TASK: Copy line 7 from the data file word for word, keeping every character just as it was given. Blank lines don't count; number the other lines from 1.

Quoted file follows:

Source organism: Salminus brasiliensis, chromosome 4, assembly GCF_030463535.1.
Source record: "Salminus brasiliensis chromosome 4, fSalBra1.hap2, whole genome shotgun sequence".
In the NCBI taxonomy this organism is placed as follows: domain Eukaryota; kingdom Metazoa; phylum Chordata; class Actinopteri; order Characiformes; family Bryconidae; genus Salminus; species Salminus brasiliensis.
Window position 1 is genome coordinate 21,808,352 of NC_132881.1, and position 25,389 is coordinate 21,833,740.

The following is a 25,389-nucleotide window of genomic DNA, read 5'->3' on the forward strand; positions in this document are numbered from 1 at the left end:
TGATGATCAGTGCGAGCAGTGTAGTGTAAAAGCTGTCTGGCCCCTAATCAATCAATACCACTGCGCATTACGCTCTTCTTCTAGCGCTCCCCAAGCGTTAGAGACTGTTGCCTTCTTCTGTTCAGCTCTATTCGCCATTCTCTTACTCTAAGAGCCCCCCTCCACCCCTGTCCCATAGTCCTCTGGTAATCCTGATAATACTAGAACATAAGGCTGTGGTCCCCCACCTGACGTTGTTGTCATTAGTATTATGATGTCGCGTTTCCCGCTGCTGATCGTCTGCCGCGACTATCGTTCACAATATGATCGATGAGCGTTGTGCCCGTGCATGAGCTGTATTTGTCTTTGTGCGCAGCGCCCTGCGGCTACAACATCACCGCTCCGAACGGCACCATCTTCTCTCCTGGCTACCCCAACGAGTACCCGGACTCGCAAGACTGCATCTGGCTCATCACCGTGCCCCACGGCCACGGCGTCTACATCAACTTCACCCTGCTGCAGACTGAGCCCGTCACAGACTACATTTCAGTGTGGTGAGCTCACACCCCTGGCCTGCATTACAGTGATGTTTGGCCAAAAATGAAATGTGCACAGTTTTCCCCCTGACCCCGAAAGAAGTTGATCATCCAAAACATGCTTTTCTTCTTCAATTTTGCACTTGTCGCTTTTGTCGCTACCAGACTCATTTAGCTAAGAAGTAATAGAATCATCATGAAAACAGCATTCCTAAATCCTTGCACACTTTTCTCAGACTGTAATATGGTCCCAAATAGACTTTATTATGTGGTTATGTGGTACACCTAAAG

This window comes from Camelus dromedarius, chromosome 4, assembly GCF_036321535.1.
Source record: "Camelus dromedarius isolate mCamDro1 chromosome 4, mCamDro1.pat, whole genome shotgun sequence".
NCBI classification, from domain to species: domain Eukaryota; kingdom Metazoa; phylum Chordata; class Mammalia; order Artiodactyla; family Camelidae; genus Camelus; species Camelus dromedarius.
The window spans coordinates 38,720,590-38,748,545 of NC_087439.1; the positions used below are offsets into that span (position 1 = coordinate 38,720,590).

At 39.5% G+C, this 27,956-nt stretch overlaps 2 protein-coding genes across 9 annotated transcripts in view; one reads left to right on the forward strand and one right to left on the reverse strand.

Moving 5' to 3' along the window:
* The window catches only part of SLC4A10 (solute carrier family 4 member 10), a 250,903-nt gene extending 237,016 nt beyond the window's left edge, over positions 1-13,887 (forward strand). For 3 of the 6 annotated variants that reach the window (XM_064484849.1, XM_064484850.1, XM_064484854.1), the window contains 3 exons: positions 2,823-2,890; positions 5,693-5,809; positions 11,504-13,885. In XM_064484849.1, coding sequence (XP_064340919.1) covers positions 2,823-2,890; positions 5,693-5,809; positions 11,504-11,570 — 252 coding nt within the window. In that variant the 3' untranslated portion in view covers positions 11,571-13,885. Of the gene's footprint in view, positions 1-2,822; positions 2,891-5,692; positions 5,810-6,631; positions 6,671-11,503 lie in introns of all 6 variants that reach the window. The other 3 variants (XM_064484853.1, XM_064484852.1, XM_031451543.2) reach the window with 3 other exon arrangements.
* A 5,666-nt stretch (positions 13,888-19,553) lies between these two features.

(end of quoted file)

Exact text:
This window comes from Camelus dromedarius, chromosome 4, assembly GCF_036321535.1.